I call before the holiday weekend to tell the gas people that our meter is down to 15. “Non c’e problema, signora. Plenty of time. We will come tomorrow.” The Xmas holiday comes and goes, and nobody shows. When we next look at the gas meter a few days before New Year’s, it reads ZERO! Uh-oh!
I am not great at being demanding in any language. I like to leave that to my husband. But in his Italian classes, he hasn’t yet gotten to the lesson that teaches how to be indignant—not that that would ever work in Italy, anyway. So unless our son is here, who knows just the right noises to make to get the natives to do what he wants, that job falls to me. Usually it works, since I manage to say things that are more comical than offensive;for example, I told the gas company “we are at ZERO, e zero non e buono!” Apparently that line was memorably funny, and they said they would send someone right away.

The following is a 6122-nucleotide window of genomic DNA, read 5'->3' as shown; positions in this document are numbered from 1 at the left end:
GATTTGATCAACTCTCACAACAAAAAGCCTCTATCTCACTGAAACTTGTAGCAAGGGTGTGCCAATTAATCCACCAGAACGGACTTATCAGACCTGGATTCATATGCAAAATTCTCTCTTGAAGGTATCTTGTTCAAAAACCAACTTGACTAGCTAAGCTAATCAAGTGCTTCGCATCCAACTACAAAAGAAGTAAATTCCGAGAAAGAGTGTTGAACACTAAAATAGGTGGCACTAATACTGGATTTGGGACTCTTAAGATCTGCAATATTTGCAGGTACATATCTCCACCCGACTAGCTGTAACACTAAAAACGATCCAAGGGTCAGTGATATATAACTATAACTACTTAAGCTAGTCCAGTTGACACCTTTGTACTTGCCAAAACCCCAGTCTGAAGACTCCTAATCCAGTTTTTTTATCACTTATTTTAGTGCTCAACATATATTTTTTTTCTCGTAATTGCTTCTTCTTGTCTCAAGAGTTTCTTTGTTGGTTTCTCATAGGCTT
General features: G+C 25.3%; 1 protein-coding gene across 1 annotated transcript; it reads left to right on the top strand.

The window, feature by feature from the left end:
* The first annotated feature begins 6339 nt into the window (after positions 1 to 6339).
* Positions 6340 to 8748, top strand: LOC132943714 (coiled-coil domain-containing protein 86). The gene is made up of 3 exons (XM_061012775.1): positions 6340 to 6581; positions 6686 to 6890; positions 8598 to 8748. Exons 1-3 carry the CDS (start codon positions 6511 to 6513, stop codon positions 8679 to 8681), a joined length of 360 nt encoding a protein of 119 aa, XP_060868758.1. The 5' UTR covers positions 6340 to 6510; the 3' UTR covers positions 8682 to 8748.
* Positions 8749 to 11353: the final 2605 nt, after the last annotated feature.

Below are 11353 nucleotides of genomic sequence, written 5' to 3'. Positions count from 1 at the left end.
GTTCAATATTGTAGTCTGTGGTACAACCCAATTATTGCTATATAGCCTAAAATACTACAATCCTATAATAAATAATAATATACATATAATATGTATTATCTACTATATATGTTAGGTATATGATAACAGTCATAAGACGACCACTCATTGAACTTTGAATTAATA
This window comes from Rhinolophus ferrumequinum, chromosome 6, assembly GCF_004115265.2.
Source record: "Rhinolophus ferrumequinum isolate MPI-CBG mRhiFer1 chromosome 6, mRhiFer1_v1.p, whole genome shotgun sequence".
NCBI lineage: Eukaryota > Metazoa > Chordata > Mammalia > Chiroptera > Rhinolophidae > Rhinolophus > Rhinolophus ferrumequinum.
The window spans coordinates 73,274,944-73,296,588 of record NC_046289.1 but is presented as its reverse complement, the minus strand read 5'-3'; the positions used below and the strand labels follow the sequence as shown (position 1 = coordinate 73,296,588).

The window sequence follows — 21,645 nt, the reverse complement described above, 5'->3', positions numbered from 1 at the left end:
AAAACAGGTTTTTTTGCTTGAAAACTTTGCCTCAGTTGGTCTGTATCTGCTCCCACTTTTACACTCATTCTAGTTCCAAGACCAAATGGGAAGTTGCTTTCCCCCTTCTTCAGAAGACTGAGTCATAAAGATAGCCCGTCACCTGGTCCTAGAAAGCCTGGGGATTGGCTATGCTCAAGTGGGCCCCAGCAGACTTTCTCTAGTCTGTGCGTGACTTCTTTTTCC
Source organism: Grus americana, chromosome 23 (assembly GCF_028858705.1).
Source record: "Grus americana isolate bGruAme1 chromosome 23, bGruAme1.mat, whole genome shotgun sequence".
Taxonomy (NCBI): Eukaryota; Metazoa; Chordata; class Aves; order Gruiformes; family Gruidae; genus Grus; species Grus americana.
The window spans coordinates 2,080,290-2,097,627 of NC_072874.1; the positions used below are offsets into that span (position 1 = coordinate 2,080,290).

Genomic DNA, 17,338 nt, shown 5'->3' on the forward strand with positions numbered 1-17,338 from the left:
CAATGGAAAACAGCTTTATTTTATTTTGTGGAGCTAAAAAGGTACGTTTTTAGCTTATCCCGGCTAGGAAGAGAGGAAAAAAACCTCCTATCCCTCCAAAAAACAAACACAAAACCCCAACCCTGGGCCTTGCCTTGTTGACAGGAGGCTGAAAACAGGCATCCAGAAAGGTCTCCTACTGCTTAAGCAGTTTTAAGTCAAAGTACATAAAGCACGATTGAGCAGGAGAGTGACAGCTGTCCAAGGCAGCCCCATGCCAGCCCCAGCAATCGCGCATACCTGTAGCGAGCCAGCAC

When it started getting dark with no sign of any gas, I was unanimously elected to call back to complain. In all fairness, however, the weather had been dreadful. So when they said that their big truck had tried to come, but our terrible road was impassible, leaving the driver skidding around in the mud, with ZERO traction, it sounded like a better excuse than “the dog ate my homework.” By some miracle reminiscent of the Hanukah story, even with our meter at ZERO, we managed to hold out, and the nice gas man finally arrived with a smaller truck in time to save us from no heat, which would not have been a good way to start the new year. This is a "down" side to living where we do.
Nevertheless, when whoever-said-they-would-come-but-didn’t finally arrives with a big disarming smile, it’s hard not to want to hug them. Our wise son who has an Italian soul has often said that Italians will only do business with people they like, even if “costs” them a sale.
We are getting better and better at being huggable:”piano, piano.”